There is no fore/aft movement of the heater core because it is contained in the heater box. I have to move the pipes forward or backward. The pipes are held with a clamp against the firewall. The bolt in the first shot is loosened, not removed, according to the factory manual to give you wiggle room. I loosened the bolt until I could feel it come out completely and turned it in only one turn. I had the most wiggle room possible. The pipes that lead through the firewall will not move.

I'm going to the VW dealer tomorrow at lunch to show them these pictures and see if they can help me. Again, the factory manual (a friend got me .pdf files of all the manuals) does not have the dash coming out. They just don't tell you how to separate the pipes from the heater core.

Why VW, why?!?! You make the heater core so accessible, but then impossible to remove! Car designers really need to work on the cars they build. I bet they'd make much simpler designs.

daeman Reader
3/20/15 12:11 a.m.

Before you head off to vw, seeing as you have your coolant lines off the heater core, put a garden hose into one of the fittings and see what the flow thru the core is like. Doesn't make much sense to pay money to vw, or go to the extent of removing the core if it turns out that there's nothing wrong with it.

Given the age of the car, the external condition of the core, and the fairly internally clean pipes, coupled with the fact that your heat is uneven left to right i wouldn't be real confident that the core is the fault.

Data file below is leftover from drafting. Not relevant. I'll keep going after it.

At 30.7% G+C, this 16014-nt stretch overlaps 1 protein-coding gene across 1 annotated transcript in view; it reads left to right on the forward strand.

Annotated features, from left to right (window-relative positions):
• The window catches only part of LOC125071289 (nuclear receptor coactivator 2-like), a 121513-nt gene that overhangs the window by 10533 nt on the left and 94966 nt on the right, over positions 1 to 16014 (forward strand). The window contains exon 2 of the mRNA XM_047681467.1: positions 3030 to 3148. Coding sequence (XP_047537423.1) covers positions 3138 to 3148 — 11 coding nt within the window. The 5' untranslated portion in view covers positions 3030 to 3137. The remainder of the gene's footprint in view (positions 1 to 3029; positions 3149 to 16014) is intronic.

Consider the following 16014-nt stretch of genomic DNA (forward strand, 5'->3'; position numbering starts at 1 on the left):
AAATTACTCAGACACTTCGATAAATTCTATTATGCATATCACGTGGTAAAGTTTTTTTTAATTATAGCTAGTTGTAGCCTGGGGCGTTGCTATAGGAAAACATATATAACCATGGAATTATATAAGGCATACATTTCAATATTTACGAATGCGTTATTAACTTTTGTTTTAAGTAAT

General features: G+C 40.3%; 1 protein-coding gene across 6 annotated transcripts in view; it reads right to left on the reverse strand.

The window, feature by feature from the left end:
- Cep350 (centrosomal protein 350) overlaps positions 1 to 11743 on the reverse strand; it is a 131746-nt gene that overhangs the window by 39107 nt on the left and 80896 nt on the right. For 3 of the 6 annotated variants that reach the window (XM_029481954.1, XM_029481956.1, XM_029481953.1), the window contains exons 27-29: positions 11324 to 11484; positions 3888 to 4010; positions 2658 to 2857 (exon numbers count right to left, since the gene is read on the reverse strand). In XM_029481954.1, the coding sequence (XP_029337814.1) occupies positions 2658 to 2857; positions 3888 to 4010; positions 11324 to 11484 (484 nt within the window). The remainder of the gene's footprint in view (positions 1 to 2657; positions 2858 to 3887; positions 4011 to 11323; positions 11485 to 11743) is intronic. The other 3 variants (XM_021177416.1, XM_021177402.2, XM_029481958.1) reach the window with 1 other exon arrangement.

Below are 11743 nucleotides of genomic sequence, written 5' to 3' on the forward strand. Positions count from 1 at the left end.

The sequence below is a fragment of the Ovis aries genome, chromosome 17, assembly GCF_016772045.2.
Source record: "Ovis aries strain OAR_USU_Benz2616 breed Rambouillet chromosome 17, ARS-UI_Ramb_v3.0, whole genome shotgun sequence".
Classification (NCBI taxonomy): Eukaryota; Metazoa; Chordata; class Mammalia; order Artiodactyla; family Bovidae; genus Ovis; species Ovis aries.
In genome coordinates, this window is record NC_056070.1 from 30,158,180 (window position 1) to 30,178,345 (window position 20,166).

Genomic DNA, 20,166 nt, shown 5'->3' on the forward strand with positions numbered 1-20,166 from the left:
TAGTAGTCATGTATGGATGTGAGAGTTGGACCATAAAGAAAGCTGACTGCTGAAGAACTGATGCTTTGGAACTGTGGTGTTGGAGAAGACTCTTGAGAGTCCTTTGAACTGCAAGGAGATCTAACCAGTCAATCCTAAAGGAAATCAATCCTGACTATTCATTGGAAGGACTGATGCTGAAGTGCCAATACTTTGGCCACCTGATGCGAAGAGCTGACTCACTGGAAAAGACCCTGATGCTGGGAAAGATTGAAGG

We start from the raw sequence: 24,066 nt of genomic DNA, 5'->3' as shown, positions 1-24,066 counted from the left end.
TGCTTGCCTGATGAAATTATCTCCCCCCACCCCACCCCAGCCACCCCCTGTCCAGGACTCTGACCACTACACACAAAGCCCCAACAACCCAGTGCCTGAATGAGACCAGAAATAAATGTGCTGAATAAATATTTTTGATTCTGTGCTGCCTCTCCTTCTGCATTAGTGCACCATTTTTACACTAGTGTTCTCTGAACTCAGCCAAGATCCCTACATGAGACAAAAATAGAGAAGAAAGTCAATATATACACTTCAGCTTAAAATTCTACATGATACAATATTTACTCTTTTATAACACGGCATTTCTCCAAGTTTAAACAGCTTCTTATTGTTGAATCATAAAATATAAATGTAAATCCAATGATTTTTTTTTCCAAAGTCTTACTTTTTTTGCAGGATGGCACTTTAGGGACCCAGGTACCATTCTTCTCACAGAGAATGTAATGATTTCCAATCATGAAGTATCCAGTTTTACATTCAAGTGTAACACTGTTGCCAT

You checked your cooling left vs right yeah?

Don't be super intimidated at the idea of pulling the dash if you have to, they are usually installed as an assembly and whilst not fun, isn't going to be some kind of dark magic keeping it in there. Think about it this way, if the old core is so hard to get out, do you really want to risk damaging a new one while trying to install it if that ends up being the fault.

Ian F
Ian F MegaDork
3/20/15 4:54 a.m.

Personally, I'm amazed you can access the core without taking the dash apart. That alone is an improvement over most modern cars, even back to the 80's and 90's. On some it's like they hung the damn core/blower motor on the assembly line and built the berking car around it... But I suppose it's one of the side effects of designers needing to reduce NVH. The blower is a loud thing and the deeper it's buried the less that noise will be heard. Driving a classic car will remind one of this.